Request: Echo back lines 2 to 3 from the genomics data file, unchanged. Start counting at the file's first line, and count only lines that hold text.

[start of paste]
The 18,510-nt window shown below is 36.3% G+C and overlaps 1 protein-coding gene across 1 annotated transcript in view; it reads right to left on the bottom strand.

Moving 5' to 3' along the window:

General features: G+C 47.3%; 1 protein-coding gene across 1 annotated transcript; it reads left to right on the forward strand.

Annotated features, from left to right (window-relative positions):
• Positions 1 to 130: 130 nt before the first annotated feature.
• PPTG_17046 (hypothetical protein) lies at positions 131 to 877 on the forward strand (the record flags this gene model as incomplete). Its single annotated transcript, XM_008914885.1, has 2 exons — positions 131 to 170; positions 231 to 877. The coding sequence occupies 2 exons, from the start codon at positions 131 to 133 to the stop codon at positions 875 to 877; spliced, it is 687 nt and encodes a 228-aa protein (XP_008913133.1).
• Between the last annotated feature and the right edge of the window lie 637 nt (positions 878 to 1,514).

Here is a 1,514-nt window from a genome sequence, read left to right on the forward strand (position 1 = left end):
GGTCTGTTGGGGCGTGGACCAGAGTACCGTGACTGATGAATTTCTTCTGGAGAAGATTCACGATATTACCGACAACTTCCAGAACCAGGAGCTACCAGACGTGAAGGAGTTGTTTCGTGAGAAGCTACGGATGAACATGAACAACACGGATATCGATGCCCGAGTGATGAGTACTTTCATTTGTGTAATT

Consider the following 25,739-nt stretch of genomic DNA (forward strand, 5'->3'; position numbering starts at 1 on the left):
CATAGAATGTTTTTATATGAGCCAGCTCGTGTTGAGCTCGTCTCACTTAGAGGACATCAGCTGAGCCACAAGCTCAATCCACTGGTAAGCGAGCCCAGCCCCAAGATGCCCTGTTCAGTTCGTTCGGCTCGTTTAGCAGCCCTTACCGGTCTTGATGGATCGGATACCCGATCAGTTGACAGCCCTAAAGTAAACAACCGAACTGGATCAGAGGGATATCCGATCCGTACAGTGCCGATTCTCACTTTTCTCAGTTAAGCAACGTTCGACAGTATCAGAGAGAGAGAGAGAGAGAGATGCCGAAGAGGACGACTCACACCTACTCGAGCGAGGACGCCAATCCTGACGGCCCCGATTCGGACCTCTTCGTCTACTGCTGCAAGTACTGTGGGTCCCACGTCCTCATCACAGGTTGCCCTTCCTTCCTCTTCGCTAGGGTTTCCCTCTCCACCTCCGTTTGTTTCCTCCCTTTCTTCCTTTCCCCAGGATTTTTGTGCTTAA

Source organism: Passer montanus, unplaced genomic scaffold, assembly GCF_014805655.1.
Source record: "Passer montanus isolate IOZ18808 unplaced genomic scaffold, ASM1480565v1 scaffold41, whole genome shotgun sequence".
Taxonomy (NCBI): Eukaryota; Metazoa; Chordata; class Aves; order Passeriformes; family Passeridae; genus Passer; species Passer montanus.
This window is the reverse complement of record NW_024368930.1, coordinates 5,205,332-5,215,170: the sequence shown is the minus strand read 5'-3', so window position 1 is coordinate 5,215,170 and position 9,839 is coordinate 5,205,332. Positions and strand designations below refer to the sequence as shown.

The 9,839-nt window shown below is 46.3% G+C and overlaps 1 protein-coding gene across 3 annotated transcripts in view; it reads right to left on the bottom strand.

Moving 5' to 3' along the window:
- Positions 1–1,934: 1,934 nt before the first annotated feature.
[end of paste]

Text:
Moving 5' to 3' along the window:

General features: G+C 47.3%; 1 protein-coding gene across 1 annotated transcript; it reads left to right on the forward strand.